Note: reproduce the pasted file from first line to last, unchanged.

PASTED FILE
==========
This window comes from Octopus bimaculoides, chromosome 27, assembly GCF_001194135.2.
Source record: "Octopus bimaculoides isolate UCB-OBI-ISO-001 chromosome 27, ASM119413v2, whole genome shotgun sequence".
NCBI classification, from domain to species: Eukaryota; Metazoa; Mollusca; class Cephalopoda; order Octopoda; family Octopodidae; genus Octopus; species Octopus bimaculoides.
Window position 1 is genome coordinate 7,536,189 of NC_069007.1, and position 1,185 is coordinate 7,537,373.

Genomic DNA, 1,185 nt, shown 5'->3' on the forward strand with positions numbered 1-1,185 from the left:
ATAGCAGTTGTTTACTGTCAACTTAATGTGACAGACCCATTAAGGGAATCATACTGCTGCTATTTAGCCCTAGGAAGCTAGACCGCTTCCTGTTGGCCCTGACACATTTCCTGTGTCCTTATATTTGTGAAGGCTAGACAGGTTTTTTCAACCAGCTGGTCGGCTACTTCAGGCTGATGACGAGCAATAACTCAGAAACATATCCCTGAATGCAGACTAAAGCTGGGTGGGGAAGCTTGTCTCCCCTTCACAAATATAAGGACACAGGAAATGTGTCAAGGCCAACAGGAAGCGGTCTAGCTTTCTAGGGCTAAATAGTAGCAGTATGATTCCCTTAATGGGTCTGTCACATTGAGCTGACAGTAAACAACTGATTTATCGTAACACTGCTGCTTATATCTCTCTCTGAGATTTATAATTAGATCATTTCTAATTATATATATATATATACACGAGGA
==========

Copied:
This window comes from Octopus bimaculoides, chromosome 27, assembly GCF_001194135.2.
Source record: "Octopus bimaculoides isolate UCB-OBI-ISO-001 chromosome 27, ASM119413v2, whole genome shotgun sequence".
NCBI classification, from domain to species: Eukaryota; Metazoa; Mollusca; class Cephalopoda; order Octopoda; family Octopodidae; genus Octopus; species Octopus bimaculoides.
Window position 1 is genome coordinate 7,536,189 of NC_069007.1, and position 1,185 is coordinate 7,537,373.

Genomic DNA, 1,185 nt, shown 5'->3' on the forward strand with positions numbered 1-1,185 from the left:
ATAGCAGTTGTTTACTGTCAACTTAATGTGACAGACCCATTAAGGGAATCATACTGCTGCTATTTAGCCCTAGGAAGCTAGACCGCTTCCTGTTGGCCCTGACACATTTCCTGTGTCCTTATATTTGTGAAGGCTAGACAGGTTTTTTCAACCAGCTGGTCGGCTACTTCAGGCTGATGACGAGCAATAACTCAGAAACATATCCCTGAATGCAGACTAAAGCTGGGTGGGGAAGCTTGTCTCCCCTTCACAAATATAAGGACACAGGAAATGTGTCAAGGCCAACAGGAAGCGGTCTAGCTTTCTAGGGCTAAATAGTAGCAGTATGATTCCCTTAATGGGTCTGTCACATTGAGCTGACAGTAAACAACTGATTTATCGTAACACTGCTGCTTATATCTCTCTCTGAGATTTATAATTAGATCATTTCTAATTATATATATATATATACACGAGGA